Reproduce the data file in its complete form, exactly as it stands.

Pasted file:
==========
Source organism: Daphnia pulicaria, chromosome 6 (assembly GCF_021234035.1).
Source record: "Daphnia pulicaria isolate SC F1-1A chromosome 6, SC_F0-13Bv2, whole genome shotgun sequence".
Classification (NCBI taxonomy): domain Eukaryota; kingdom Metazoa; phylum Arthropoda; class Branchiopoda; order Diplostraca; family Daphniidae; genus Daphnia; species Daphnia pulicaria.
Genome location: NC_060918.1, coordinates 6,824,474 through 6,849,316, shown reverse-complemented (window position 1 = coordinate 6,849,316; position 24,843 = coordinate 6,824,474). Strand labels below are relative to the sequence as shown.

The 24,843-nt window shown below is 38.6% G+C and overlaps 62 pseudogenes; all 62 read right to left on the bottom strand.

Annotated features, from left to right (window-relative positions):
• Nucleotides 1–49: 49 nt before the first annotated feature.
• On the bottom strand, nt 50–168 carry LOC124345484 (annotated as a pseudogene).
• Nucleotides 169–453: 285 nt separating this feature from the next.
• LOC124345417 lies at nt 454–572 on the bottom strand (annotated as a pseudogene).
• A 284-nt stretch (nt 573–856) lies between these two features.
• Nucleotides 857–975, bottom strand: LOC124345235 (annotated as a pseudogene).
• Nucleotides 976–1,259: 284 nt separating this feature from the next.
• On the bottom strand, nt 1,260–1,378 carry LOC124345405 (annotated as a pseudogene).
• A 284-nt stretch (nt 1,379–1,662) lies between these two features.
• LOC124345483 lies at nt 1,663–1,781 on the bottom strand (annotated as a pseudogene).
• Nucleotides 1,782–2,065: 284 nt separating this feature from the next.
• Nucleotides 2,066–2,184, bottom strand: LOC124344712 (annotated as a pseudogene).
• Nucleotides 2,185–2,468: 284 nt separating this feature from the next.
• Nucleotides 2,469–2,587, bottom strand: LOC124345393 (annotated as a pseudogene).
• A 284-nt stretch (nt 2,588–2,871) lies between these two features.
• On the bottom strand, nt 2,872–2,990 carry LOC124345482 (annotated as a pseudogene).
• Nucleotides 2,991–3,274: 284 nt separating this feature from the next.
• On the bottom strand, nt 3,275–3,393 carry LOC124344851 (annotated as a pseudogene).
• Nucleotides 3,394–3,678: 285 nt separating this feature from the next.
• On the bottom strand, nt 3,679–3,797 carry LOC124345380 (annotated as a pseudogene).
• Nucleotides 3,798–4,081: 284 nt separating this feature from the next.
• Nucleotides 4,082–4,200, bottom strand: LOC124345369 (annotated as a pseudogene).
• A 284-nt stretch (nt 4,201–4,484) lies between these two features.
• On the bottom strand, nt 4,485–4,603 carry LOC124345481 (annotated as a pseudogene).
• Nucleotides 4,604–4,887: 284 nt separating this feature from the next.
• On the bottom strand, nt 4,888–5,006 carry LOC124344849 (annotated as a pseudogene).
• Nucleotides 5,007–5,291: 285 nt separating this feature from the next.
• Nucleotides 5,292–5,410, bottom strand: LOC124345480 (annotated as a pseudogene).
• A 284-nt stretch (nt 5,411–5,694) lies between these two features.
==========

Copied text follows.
Source organism: Daphnia pulicaria, chromosome 6 (assembly GCF_021234035.1).
Source record: "Daphnia pulicaria isolate SC F1-1A chromosome 6, SC_F0-13Bv2, whole genome shotgun sequence".
Classification (NCBI taxonomy): domain Eukaryota; kingdom Metazoa; phylum Arthropoda; class Branchiopoda; order Diplostraca; family Daphniidae; genus Daphnia; species Daphnia pulicaria.
Genome location: NC_060918.1, coordinates 6,824,474 through 6,849,316, shown reverse-complemented (window position 1 = coordinate 6,849,316; position 24,843 = coordinate 6,824,474). Strand labels below are relative to the sequence as shown.

The 24,843-nt window shown below is 38.6% G+C and overlaps 62 pseudogenes; all 62 read right to left on the bottom strand.

Annotated features, from left to right (window-relative positions):
• Nucleotides 1–49: 49 nt before the first annotated feature.
• On the bottom strand, nt 50–168 carry LOC124345484 (annotated as a pseudogene).
• Nucleotides 169–453: 285 nt separating this feature from the next.
• LOC124345417 lies at nt 454–572 on the bottom strand (annotated as a pseudogene).
• A 284-nt stretch (nt 573–856) lies between these two features.
• Nucleotides 857–975, bottom strand: LOC124345235 (annotated as a pseudogene).
• Nucleotides 976–1,259: 284 nt separating this feature from the next.
• On the bottom strand, nt 1,260–1,378 carry LOC124345405 (annotated as a pseudogene).
• A 284-nt stretch (nt 1,379–1,662) lies between these two features.
• LOC124345483 lies at nt 1,663–1,781 on the bottom strand (annotated as a pseudogene).
• Nucleotides 1,782–2,065: 284 nt separating this feature from the next.
• Nucleotides 2,066–2,184, bottom strand: LOC124344712 (annotated as a pseudogene).
• Nucleotides 2,185–2,468: 284 nt separating this feature from the next.
• Nucleotides 2,469–2,587, bottom strand: LOC124345393 (annotated as a pseudogene).
• A 284-nt stretch (nt 2,588–2,871) lies between these two features.
• On the bottom strand, nt 2,872–2,990 carry LOC124345482 (annotated as a pseudogene).
• Nucleotides 2,991–3,274: 284 nt separating this feature from the next.
• On the bottom strand, nt 3,275–3,393 carry LOC124344851 (annotated as a pseudogene).
• Nucleotides 3,394–3,678: 285 nt separating this feature from the next.
• On the bottom strand, nt 3,679–3,797 carry LOC124345380 (annotated as a pseudogene).
• Nucleotides 3,798–4,081: 284 nt separating this feature from the next.
• Nucleotides 4,082–4,200, bottom strand: LOC124345369 (annotated as a pseudogene).
• A 284-nt stretch (nt 4,201–4,484) lies between these two features.
• On the bottom strand, nt 4,485–4,603 carry LOC124345481 (annotated as a pseudogene).
• Nucleotides 4,604–4,887: 284 nt separating this feature from the next.
• On the bottom strand, nt 4,888–5,006 carry LOC124344849 (annotated as a pseudogene).
• Nucleotides 5,007–5,291: 285 nt separating this feature from the next.
• Nucleotides 5,292–5,410, bottom strand: LOC124345480 (annotated as a pseudogene).
• A 284-nt stretch (nt 5,411–5,694) lies between these two features.